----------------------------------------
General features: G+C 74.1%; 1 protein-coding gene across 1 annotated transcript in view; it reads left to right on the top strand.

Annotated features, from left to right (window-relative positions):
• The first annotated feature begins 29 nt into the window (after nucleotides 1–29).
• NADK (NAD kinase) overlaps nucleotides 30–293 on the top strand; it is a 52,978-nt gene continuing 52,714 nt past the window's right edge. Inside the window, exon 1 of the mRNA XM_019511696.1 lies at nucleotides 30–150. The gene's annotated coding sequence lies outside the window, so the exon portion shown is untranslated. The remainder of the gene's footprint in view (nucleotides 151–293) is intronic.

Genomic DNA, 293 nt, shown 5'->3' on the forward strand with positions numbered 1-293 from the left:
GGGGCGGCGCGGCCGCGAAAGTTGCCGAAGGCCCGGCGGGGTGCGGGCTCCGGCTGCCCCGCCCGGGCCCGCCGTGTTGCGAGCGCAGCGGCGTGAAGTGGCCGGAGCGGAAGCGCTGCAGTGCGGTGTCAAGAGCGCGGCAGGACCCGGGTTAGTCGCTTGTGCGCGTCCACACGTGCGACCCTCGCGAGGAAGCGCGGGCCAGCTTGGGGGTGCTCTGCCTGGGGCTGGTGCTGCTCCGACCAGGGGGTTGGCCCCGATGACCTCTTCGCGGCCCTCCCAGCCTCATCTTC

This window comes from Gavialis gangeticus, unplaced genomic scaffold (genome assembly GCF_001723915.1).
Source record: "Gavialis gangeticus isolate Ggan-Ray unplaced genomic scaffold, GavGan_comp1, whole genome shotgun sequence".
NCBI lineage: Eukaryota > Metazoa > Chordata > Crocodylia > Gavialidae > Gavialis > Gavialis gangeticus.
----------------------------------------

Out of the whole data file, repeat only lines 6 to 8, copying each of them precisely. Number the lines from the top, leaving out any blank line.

GGGGCGGCGCGGCCGCGAAAGTTGCCGAAGGCCCGGCGGGGTGCGGGCTCCGGCTGCCCCGCCCGGGCCCGCCGTGTTGCGAGCGCAGCGGCGTGAAGTGGCCGGAGCGGAAGCGCTGCAGTGCGGTGTCAAGAGCGCGGCAGGACCCGGGTTAGTCGCTTGTGCGCGTCCACACGTGCGACCCTCGCGAGGAAGCGCGGGCCAGCTTGGGGGTGCTCTGCCTGGGGCTGGTGCTGCTCCGACCAGGGGGTTGGCCCCGATGACCTCTTCGCGGCCCTCCCAGCCTCATCTTC

This window comes from Gavialis gangeticus, unplaced genomic scaffold (genome assembly GCF_001723915.1).
Source record: "Gavialis gangeticus isolate Ggan-Ray unplaced genomic scaffold, GavGan_comp1, whole genome shotgun sequence".